Antonio Saura (1930-1998)
Antonio Saura (1930-1998)
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Artist's Resale Right ("Droit de Suite"). Artist's… Read more Works from the Suñol Soler Collection to Benefit the Fundació Glòria Soler and the Fundació Suñol
Antonio Saura (1930-1998)

Sera

Details
Antonio Saura (1930-1998)
Sera
signed and dated 'SAURA 61' (upper left); titled 'SERA' (on the stretcher)
oil on canvas
61 1/8 x 51 1/8 in. (163 x 130 cm.)
Painted in 1961.
Provenance
Galerie van de Loo, Munich
Galería René Metras, Barcelona
Josep Suñol Soler Collection, Barcelona, 1975
By descent from the above to the present owner
Literature
El Paso. XVII Aniversario: Canogar, Millares, Chirino, Rivera, Feito, Saura, Viola, exh. cat., Barcelona, Galería René Metras, 1974.
Fundació Josep Suñol, Col·lecció Josep Suñol Catàleg raonat, Barcelona, 2004, p. 105, no. 700 (illustrated in color).
Fundació Josep Suñol, Col·lecció Josep Suñol Les Escales, Barcelona, 2004, pp. 121 and 164 (illustrated in color).
Exhibited
Munich, Galerie van de Loo, Antonio Saura: Ölbilder 24, November 1961-January 1962.
Barcelona, Fundació Suñol, Col·lecció Josep Suñol 1915-1995, May 2007-January 2008.
Barcelona, Fundació Suñol, Col·lecció Josep Suñol 5è Aniversari, September 2012-March 2013.
Barcelona, Fundació Suñol, In Three Acts: Known Masterpieces, January-April 2020.
Special notice

Artist's Resale Right ("Droit de Suite"). Artist's Resale Right Regulations 2006 apply to this lot, the buyer agrees to pay us an amount equal to the resale royalty provided for in those Regulations, and we undertake to the buyer to pay such amount to the artist's collection agent.
Post lot text
This work will be included in the forthcoming Antonio Saura Catalogue Raisonné des Peintures, currently being prepared by the Antonio Saura Foundation Archives and is registered under DAMP@SERA.1961.

Lot Essay

Whirling with expressive energy, Sera is an unmistakable portrait by Antonio Saura. Against a slate-grey backdrop, diaphanous black and white strokes dance, tumble and weave together, marrying the calligraphic force of Art Informel to the memory of a human figure. Born in Huesca, Spain in 1930, as a teenager Saura spent five years confined to his bed with tuberculosis; during this time, he reflected endlessly on a childhood visit to the Museo del Prado in Madrid, where he had seen the masterpieces of Francisco de Goya and Diego Velázquez. He began making art as he recovered, experimenting with lithography, prose and poetry. After a short period in Paris creating Surrealist-inspired works, in 1957 Saura settled in Madrid, where he developed the mature style recognizable in Sera: frenetic, monochrome compositions that blend gestural abstraction with the figural themes of the Spanish masters. Indeed, in Saura’s billowing brushwork hang hints at a muscular profile, and perhaps even flashes of the silks and velvets that shimmer through the Golden Age portraits of Velázquez.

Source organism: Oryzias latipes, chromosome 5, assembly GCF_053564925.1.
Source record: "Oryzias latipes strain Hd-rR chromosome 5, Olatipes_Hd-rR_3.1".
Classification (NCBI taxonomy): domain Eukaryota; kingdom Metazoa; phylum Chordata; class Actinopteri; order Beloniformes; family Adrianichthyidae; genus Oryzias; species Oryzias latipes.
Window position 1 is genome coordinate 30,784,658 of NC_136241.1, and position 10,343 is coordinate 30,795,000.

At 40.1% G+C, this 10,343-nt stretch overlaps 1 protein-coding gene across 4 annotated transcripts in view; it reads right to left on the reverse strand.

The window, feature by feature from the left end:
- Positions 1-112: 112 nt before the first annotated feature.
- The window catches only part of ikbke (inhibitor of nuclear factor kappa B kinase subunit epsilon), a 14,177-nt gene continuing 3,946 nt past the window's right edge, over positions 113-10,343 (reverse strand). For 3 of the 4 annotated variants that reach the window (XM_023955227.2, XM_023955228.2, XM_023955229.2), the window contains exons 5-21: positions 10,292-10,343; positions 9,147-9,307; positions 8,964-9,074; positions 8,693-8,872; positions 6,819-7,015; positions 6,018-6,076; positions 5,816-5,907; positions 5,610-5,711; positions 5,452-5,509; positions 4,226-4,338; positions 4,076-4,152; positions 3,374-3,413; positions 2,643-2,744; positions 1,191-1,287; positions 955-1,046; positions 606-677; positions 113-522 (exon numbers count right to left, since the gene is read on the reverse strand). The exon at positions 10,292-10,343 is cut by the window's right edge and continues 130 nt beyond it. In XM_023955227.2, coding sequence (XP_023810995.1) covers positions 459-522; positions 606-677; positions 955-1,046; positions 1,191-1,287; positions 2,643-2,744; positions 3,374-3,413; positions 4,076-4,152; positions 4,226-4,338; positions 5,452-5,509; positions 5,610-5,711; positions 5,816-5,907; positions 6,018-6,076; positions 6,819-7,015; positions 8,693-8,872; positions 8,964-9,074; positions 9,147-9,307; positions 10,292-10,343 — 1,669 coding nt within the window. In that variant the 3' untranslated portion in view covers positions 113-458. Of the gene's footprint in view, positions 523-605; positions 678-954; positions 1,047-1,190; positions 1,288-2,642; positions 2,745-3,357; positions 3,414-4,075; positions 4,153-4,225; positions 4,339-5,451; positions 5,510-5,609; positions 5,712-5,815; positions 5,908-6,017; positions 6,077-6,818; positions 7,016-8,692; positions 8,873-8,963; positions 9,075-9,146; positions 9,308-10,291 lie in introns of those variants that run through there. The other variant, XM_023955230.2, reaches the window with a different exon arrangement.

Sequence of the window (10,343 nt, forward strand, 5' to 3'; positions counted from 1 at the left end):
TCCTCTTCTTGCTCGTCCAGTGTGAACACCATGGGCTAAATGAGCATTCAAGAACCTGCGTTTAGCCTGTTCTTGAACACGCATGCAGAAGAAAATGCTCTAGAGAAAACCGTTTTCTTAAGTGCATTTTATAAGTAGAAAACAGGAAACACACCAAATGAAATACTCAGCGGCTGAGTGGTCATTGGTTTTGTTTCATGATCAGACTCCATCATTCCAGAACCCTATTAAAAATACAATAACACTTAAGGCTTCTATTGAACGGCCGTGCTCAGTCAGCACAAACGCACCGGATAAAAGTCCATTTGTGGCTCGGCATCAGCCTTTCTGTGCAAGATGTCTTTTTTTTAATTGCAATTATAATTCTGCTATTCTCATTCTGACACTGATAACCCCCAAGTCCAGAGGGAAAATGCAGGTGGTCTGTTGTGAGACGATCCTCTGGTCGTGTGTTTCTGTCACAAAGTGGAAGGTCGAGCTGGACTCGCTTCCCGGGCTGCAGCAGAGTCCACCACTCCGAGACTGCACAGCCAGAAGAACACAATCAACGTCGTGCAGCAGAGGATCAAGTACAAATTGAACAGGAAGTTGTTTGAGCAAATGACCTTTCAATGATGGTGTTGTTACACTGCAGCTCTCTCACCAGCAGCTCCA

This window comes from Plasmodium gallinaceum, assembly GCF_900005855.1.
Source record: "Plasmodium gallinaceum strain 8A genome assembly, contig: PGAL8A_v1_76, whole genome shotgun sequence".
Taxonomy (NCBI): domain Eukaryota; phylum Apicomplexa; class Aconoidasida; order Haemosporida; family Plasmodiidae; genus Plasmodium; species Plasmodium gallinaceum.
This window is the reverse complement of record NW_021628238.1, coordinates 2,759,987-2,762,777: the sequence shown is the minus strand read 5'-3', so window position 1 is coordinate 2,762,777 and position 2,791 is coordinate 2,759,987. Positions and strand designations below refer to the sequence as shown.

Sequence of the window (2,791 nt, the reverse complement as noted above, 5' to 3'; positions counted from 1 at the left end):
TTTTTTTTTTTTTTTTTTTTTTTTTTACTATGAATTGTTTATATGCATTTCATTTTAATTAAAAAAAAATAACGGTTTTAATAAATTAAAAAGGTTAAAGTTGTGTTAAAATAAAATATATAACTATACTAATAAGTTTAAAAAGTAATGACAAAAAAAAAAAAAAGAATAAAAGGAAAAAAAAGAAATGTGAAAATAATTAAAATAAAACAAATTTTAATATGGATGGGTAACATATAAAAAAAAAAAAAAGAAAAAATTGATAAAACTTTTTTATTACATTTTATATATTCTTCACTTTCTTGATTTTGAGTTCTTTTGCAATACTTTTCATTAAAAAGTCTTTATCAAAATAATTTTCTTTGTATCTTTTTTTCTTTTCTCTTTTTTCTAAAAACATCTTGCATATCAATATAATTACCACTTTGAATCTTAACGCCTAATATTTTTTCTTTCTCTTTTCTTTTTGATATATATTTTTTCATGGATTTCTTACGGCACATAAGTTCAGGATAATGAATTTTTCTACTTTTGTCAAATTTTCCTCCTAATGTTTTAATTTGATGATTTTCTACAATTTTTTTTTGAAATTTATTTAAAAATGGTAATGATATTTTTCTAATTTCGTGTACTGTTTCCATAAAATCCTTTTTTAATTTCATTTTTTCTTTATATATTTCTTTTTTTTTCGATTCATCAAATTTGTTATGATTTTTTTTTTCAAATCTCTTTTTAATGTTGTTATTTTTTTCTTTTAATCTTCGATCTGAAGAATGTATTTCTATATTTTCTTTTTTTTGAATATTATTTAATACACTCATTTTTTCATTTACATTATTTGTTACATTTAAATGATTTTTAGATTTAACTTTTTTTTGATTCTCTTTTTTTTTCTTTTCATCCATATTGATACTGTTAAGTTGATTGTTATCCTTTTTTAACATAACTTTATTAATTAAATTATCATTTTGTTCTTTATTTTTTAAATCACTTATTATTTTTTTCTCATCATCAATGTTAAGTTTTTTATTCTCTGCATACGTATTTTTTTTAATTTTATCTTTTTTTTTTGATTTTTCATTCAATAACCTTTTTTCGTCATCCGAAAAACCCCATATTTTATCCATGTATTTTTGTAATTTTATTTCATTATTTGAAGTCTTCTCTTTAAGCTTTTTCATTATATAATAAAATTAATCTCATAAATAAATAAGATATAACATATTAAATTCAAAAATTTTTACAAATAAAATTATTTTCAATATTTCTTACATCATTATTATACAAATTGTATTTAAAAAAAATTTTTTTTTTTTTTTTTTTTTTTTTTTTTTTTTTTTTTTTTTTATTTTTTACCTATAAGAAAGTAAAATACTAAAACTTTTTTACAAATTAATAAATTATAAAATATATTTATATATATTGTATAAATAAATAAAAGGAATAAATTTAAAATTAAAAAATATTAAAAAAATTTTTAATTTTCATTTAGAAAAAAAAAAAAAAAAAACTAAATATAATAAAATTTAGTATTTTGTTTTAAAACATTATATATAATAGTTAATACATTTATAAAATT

Much as Picasso continually revisited Las Meninas as a painterly touchstone, Saura worked in constant dialogue with Velázquez’s imagery. In tandem with his interest in history, however, he was committed to advancing the avant-gardes of his day: in 1957, he founded the group El Paso, which promoted Art Informel and Action Painting from both sides of the Atlantic, and saw him become one of the earliest Spanish champions of Jackson Pollock. Saura’s collision of these past and present models of painting was a profoundly political act in Francoist Spain, which held up the country’s grand artistic tradition in opposition to modern developments in abstract art. In works like Sera, he sought to free the Spanish Old Masters from this cultural tyranny, denaturing the distinction between abstract and figurative to forge what he saw as totalizing expressions of the human condition. With its chiaroscuro flurries of form, Sera refuses either to take shape or to disintegrate, defying the viewer to imagine something new.

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